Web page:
I did a lot of research before deciding to invest in a breeding pair of Toggenburg dairy goats in 2012.
Toggenburgs are originally from the Swiss Alps (as are Alpines, Saanens, and Oberhaslis). I chose them because they are cold-hardy but also provide a good amount of milk per year (on average), and because they are one of the oldest registered breeds. I like a well-established breed when it comes to animal husbandry, as you will learn as you follow this blog. They also have calm, independent dispositions. Being an independent person myself, I liked that aspect.
My first kidding season, 2013, I lost my dairy goat. She has two surviving doelings that we have decided to keep and breed. There are a few possiblities for why Tallia didn't make it. "Milk fever" could be one option. She had trouble passing the afterbirth, taking almost 25 hours, but once she did I thought she would be able to rest and take it easy. She didn't make it that far. There could have been a tear in the uterus while giving birth to the doelings, but I will never know for sure. I will never allow a labor to go that long without contacting a vet in the future though. Tallia was my companion as well as my milk provider. We were pregnant together and she became very lovey-dovey with me.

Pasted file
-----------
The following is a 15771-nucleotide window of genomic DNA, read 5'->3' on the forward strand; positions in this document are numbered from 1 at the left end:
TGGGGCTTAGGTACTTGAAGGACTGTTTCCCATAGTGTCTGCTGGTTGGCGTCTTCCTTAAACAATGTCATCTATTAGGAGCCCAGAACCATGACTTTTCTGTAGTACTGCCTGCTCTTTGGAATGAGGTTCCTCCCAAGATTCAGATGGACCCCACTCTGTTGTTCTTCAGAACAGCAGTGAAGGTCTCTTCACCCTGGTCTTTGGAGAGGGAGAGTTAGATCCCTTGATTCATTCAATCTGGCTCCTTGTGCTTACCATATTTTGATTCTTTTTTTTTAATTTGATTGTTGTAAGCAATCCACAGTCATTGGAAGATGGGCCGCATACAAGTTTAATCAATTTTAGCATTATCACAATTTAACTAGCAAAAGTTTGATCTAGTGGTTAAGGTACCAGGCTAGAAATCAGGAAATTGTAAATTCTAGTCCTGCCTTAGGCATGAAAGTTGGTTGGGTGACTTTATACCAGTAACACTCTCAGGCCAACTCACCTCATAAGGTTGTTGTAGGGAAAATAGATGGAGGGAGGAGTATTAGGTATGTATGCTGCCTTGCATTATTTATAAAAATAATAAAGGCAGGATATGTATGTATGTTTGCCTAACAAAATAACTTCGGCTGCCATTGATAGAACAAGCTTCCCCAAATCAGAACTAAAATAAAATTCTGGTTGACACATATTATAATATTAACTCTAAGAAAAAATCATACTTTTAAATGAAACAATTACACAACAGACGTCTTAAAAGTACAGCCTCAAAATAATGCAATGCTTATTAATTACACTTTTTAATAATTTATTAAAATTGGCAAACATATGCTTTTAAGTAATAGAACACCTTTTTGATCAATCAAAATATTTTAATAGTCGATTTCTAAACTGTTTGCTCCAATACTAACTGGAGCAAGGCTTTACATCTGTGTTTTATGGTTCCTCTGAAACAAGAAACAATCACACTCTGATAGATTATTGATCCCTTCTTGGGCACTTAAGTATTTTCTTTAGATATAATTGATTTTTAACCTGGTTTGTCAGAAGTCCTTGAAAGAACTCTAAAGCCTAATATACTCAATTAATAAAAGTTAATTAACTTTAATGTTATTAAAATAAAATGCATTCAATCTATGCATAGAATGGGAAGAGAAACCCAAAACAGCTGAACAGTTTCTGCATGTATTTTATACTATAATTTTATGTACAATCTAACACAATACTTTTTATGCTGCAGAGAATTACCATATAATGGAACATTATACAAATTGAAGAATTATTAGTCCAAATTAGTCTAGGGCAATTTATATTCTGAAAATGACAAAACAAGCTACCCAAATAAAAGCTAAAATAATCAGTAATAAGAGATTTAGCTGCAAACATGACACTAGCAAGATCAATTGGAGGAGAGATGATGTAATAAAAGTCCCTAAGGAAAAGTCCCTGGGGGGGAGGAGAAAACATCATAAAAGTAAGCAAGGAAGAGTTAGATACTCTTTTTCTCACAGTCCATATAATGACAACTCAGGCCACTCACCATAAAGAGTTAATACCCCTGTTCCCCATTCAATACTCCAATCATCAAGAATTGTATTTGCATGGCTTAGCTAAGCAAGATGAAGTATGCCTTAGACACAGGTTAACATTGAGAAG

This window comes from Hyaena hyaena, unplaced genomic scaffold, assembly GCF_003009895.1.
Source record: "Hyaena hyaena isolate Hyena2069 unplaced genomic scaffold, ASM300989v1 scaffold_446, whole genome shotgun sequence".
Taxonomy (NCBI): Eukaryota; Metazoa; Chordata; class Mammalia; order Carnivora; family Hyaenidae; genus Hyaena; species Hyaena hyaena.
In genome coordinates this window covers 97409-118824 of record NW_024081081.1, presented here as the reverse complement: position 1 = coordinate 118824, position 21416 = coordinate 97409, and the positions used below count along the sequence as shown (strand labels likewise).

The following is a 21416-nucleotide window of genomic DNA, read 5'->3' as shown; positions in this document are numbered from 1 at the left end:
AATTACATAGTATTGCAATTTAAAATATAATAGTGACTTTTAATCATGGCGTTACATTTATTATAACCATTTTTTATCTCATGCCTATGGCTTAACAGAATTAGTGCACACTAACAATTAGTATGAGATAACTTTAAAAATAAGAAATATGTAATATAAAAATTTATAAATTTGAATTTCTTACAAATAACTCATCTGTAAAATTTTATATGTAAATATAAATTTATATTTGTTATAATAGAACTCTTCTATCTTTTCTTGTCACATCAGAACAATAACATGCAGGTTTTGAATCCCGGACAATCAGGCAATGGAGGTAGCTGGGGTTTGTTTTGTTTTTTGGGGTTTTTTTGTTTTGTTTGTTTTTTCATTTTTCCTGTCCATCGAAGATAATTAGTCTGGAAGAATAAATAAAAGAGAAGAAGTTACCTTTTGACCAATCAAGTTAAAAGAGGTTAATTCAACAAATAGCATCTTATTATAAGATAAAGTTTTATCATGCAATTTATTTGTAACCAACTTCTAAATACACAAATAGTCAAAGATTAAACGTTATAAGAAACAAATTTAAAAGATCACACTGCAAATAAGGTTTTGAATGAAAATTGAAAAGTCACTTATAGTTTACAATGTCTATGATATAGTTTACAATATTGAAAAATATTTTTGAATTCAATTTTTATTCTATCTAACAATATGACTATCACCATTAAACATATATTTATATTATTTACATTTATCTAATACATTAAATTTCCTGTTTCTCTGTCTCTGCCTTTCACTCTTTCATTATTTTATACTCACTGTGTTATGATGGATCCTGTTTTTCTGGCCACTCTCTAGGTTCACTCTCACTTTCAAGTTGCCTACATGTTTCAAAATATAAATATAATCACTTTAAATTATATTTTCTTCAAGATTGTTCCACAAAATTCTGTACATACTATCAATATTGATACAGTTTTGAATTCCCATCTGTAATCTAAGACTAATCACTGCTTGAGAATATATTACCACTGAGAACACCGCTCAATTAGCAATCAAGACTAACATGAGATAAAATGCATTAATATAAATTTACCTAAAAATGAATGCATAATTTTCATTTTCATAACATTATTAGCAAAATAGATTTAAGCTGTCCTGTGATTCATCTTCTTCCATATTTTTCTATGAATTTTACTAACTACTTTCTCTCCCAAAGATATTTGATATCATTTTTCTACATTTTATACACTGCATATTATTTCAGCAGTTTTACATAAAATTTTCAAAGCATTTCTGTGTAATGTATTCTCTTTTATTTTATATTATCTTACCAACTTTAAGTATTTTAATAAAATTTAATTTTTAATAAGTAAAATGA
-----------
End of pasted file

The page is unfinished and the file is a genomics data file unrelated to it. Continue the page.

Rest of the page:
I decided to keep both kids because I lost Tallia. She was a great goat with a wonderful personality and I hope that she passed that along to at least one of her girls. Because I am keeping them both, I will not be able to breed them to our yearling buck, Claudius. People do breed father/daughter and mother/son combinations, but I am not willing to take that risk if I could lost them during kidding only to have to destroy the heavily inbred babies as well. (I see destroying the kids as a waste too - though many do not and will happily eat them dressed as rabbits when they are born).
This predicament has led us to invest in another milker for the year, an 8 year old Alpine from the same farm (in Colorado) I got my Toggenburgs from (they didn't have any bred Toggs in 2013). While I was there, I also got a 3 week old buckling Alpine who has very pretty coloring and feisty personality. He will be my new breeder buck, though I do hope to find another Togg in the future.
I did majority of my research beginning with a book: Storey's Guide to Raising Dairy Goats by Jerry Belanger and Sara Thomson Bredesen. From there I have found several homesteading blogs and websites that are very useful. I will be posting links to the pages I frequently use for reference in due time.